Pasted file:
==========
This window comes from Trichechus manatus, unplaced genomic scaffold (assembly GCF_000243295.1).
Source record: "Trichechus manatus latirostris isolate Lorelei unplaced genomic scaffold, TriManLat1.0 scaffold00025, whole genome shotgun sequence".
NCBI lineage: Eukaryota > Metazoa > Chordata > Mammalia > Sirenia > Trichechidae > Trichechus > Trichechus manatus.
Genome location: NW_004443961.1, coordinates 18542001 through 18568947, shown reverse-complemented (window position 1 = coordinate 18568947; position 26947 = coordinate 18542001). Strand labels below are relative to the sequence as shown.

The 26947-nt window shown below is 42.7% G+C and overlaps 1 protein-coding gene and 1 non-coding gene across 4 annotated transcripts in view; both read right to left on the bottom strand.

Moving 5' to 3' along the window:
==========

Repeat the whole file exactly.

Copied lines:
This window comes from Trichechus manatus, unplaced genomic scaffold (assembly GCF_000243295.1).
Source record: "Trichechus manatus latirostris isolate Lorelei unplaced genomic scaffold, TriManLat1.0 scaffold00025, whole genome shotgun sequence".
NCBI lineage: Eukaryota > Metazoa > Chordata > Mammalia > Sirenia > Trichechidae > Trichechus > Trichechus manatus.
Genome location: NW_004443961.1, coordinates 18542001 through 18568947, shown reverse-complemented (window position 1 = coordinate 18568947; position 26947 = coordinate 18542001). Strand labels below are relative to the sequence as shown.

The 26947-nt window shown below is 42.7% G+C and overlaps 1 protein-coding gene and 1 non-coding gene across 4 annotated transcripts in view; both read right to left on the bottom strand.

Moving 5' to 3' along the window: